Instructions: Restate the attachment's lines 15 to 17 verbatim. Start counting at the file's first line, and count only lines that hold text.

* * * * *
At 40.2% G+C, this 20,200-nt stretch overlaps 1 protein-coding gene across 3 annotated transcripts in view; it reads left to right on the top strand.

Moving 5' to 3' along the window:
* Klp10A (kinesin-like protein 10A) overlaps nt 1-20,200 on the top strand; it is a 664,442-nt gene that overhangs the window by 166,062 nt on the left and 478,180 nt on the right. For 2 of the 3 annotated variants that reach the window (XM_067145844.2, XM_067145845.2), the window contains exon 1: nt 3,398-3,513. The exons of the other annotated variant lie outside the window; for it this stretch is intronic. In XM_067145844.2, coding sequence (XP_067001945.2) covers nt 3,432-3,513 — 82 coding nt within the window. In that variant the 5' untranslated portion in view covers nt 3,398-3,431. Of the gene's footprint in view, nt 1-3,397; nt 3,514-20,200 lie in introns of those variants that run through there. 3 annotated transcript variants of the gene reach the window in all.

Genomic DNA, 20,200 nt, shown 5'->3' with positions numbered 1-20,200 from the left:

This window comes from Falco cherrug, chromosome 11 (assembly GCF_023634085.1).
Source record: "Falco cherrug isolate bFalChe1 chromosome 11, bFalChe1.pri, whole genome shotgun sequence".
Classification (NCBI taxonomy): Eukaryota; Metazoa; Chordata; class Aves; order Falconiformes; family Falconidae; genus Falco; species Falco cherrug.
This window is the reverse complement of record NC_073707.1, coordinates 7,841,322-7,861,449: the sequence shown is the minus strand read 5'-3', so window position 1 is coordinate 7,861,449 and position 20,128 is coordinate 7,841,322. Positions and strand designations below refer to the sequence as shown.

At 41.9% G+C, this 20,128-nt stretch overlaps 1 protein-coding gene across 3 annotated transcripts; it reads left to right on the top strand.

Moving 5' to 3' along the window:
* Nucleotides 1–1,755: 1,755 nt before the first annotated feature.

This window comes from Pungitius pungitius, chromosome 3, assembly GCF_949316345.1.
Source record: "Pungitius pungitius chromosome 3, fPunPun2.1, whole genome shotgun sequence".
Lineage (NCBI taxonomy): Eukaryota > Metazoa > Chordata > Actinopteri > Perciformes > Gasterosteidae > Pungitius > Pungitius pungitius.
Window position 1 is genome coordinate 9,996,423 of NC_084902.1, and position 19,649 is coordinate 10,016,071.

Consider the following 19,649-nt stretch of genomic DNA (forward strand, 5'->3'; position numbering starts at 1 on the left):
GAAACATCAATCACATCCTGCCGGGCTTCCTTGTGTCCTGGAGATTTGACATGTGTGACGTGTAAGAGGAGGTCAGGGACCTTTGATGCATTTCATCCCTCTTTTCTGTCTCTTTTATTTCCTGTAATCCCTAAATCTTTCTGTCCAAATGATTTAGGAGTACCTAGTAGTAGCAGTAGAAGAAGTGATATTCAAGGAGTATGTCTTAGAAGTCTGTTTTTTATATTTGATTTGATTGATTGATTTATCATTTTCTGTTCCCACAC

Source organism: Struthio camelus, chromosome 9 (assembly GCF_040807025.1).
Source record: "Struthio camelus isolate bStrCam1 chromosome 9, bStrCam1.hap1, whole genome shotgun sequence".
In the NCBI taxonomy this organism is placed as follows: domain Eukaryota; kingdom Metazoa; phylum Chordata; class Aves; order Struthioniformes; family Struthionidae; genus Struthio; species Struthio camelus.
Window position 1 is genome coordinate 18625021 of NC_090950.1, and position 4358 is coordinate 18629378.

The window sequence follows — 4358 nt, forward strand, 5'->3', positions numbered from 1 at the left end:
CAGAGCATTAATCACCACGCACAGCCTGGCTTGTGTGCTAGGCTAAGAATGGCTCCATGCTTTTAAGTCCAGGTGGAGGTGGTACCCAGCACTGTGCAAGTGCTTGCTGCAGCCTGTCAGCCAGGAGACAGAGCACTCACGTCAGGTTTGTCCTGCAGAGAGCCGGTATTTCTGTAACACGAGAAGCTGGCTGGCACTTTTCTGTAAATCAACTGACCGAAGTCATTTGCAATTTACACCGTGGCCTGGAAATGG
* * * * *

Window position 1 is genome coordinate 9,996,423 of NC_084902.1, and position 19,649 is coordinate 10,016,071.

Consider the following 19,649-nt stretch of genomic DNA (forward strand, 5'->3'; position numbering starts at 1 on the left):
GAAACATCAATCACATCCTGCCGGGCTTCCTTGTGTCCTGGAGATTTGACATGTGTGACGTGTAAGAGGAGGTCAGGGACCTTTGATGCATTTCATCCCTCTTTTCTGTCTCTTTTATTTCCTGTAATCCCTAAATCTTTCTGTCCAAATGATTTAGGAGTACCTAGTAGTAGCAGTAGAAGAAGTGATATTCAAGGAGTATGTCTTAGAAGTCTGTTTTTTATATTTGATTTGATTGATTGATTTATCATTTTCTGTTCCCACAC